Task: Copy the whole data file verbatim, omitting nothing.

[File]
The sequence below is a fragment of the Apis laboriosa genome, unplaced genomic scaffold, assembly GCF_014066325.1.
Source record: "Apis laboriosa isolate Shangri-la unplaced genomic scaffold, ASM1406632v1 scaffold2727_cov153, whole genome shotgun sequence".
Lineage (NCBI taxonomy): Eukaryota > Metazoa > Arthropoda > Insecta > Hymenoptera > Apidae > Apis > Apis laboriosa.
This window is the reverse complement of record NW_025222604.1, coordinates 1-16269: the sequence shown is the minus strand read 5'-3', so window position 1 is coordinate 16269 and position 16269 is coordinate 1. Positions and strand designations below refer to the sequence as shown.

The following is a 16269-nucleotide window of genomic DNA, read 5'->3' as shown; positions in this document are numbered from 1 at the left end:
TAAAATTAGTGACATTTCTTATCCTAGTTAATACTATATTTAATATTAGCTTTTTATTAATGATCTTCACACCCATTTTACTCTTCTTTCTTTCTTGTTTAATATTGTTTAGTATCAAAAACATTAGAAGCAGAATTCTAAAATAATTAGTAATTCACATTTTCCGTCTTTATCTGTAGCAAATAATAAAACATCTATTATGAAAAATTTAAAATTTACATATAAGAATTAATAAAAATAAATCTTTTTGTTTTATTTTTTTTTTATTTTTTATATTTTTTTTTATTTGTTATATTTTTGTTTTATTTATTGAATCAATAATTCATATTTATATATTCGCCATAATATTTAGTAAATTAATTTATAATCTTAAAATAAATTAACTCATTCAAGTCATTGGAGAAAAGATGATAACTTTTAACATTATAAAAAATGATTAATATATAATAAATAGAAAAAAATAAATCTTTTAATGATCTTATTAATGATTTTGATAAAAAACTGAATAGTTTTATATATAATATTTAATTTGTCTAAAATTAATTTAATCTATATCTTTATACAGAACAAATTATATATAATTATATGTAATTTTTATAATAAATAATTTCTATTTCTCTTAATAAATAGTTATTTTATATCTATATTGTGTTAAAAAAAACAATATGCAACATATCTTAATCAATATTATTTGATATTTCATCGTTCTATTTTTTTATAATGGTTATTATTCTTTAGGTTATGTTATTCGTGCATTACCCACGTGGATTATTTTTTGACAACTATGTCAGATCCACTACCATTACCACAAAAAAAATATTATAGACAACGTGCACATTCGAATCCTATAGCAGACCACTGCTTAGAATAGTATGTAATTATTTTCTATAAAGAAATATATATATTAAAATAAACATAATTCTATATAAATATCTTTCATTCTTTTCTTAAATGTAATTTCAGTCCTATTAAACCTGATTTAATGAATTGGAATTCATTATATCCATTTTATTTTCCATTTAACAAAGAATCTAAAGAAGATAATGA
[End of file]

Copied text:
The sequence below is a fragment of the Apis laboriosa genome, unplaced genomic scaffold, assembly GCF_014066325.1.
Source record: "Apis laboriosa isolate Shangri-la unplaced genomic scaffold, ASM1406632v1 scaffold2727_cov153, whole genome shotgun sequence".
Lineage (NCBI taxonomy): Eukaryota > Metazoa > Arthropoda > Insecta > Hymenoptera > Apidae > Apis > Apis laboriosa.
This window is the reverse complement of record NW_025222604.1, coordinates 1-16269: the sequence shown is the minus strand read 5'-3', so window position 1 is coordinate 16269 and position 16269 is coordinate 1. Positions and strand designations below refer to the sequence as shown.

The following is a 16269-nucleotide window of genomic DNA, read 5'->3' as shown; positions in this document are numbered from 1 at the left end:
TAAAATTAGTGACATTTCTTATCCTAGTTAATACTATATTTAATATTAGCTTTTTATTAATGATCTTCACACCCATTTTACTCTTCTTTCTTTCTTGTTTAATATTGTTTAGTATCAAAAACATTAGAAGCAGAATTCTAAAATAATTAGTAATTCACATTTTCCGTCTTTATCTGTAGCAAATAATAAAACATCTATTATGAAAAATTTAAAATTTACATATAAGAATTAATAAAAATAAATCTTTTTGTTTTATTTTTTTTTTATTTTTTATATTTTTTTTTATTTGTTATATTTTTGTTTTATTTATTGAATCAATAATTCATATTTATATATTCGCCATAATATTTAGTAAATTAATTTATAATCTTAAAATAAATTAACTCATTCAAGTCATTGGAGAAAAGATGATAACTTTTAACATTATAAAAAATGATTAATATATAATAAATAGAAAAAAATAAATCTTTTAATGATCTTATTAATGATTTTGATAAAAAACTGAATAGTTTTATATATAATATTTAATTTGTCTAAAATTAATTTAATCTATATCTTTATACAGAACAAATTATATATAATTATATGTAATTTTTATAATAAATAATTTCTATTTCTCTTAATAAATAGTTATTTTATATCTATATTGTGTTAAAAAAAACAATATGCAACATATCTTAATCAATATTATTTGATATTTCATCGTTCTATTTTTTTATAATGGTTATTATTCTTTAGGTTATGTTATTCGTGCATTACCCACGTGGATTATTTTTTGACAACTATGTCAGATCCACTACCATTACCACAAAAAAAATATTATAGACAACGTGCACATTCGAATCCTATAGCAGACCACTGCTTAGAATAGTATGTAATTATTTTCTATAAAGAAATATATATATTAAAATAAACATAATTCTATATAAATATCTTTCATTCTTTTCTTAAATGTAATTTCAGTCCTATTAAACCTGATTTAATGAATTGGAATTCATTATATCCATTTTATTTTCCATTTAACAAAGAATCTAAAGAAGATAATGA